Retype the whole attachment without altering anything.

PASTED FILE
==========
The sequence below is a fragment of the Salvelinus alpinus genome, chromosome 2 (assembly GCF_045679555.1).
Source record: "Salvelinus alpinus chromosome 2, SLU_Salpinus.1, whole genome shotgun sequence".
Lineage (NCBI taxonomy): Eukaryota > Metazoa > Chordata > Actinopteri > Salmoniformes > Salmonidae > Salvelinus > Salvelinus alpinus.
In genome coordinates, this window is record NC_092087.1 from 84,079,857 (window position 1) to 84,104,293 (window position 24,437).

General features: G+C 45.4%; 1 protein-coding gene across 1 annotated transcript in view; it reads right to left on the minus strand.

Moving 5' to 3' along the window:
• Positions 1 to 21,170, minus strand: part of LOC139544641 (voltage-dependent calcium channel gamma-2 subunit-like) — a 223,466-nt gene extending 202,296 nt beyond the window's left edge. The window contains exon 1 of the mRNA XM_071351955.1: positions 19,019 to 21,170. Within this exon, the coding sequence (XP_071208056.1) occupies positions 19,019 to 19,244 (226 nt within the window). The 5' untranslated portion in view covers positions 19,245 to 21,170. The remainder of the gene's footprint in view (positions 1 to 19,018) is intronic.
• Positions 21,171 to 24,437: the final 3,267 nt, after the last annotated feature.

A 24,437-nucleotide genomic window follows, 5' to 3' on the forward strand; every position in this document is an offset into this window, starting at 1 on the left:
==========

The sequence below is a fragment of the Salvelinus alpinus genome, chromosome 2 (assembly GCF_045679555.1).
Source record: "Salvelinus alpinus chromosome 2, SLU_Salpinus.1, whole genome shotgun sequence".
Lineage (NCBI taxonomy): Eukaryota > Metazoa > Chordata > Actinopteri > Salmoniformes > Salmonidae > Salvelinus > Salvelinus alpinus.
In genome coordinates, this window is record NC_092087.1 from 84,079,857 (window position 1) to 84,104,293 (window position 24,437).

General features: G+C 45.4%; 1 protein-coding gene across 1 annotated transcript in view; it reads right to left on the minus strand.

Moving 5' to 3' along the window:
• Positions 1 to 21,170, minus strand: part of LOC139544641 (voltage-dependent calcium channel gamma-2 subunit-like) — a 223,466-nt gene extending 202,296 nt beyond the window's left edge. The window contains exon 1 of the mRNA XM_071351955.1: positions 19,019 to 21,170. Within this exon, the coding sequence (XP_071208056.1) occupies positions 19,019 to 19,244 (226 nt within the window). The 5' untranslated portion in view covers positions 19,245 to 21,170. The remainder of the gene's footprint in view (positions 1 to 19,018) is intronic.
• Positions 21,171 to 24,437: the final 3,267 nt, after the last annotated feature.

A 24,437-nucleotide genomic window follows, 5' to 3' on the forward strand; every position in this document is an offset into this window, starting at 1 on the left: